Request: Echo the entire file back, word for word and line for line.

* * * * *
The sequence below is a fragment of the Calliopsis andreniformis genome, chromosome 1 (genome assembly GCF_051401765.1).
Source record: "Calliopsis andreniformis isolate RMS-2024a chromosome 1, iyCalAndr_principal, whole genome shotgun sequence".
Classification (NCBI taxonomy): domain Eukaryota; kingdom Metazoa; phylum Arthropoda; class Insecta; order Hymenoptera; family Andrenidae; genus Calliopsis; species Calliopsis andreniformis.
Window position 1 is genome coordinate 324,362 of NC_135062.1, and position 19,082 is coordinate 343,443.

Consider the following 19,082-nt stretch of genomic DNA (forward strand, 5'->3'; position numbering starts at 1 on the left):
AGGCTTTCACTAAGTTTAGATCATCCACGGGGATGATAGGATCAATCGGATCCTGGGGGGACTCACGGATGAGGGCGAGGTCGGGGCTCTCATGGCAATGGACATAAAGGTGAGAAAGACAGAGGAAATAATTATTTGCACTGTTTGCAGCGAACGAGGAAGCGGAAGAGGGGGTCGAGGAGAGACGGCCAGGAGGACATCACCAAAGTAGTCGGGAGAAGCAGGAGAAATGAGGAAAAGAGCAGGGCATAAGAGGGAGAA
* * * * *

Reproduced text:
The sequence below is a fragment of the Calliopsis andreniformis genome, chromosome 1 (genome assembly GCF_051401765.1).
Source record: "Calliopsis andreniformis isolate RMS-2024a chromosome 1, iyCalAndr_principal, whole genome shotgun sequence".
Classification (NCBI taxonomy): domain Eukaryota; kingdom Metazoa; phylum Arthropoda; class Insecta; order Hymenoptera; family Andrenidae; genus Calliopsis; species Calliopsis andreniformis.
Window position 1 is genome coordinate 324,362 of NC_135062.1, and position 19,082 is coordinate 343,443.

Consider the following 19,082-nt stretch of genomic DNA (forward strand, 5'->3'; position numbering starts at 1 on the left):
AGGCTTTCACTAAGTTTAGATCATCCACGGGGATGATAGGATCAATCGGATCCTGGGGGGACTCACGGATGAGGGCGAGGTCGGGGCTCTCATGGCAATGGACATAAAGGTGAGAAAGACAGAGGAAATAATTATTTGCACTGTTTGCAGCGAACGAGGAAGCGGAAGAGGGGGTCGAGGAGAGACGGCCAGGAGGACATCACCAAAGTAGTCGGGAGAAGCAGGAGAAATGAGGAAAAGAGCAGGGCATAAGAGGGAGAA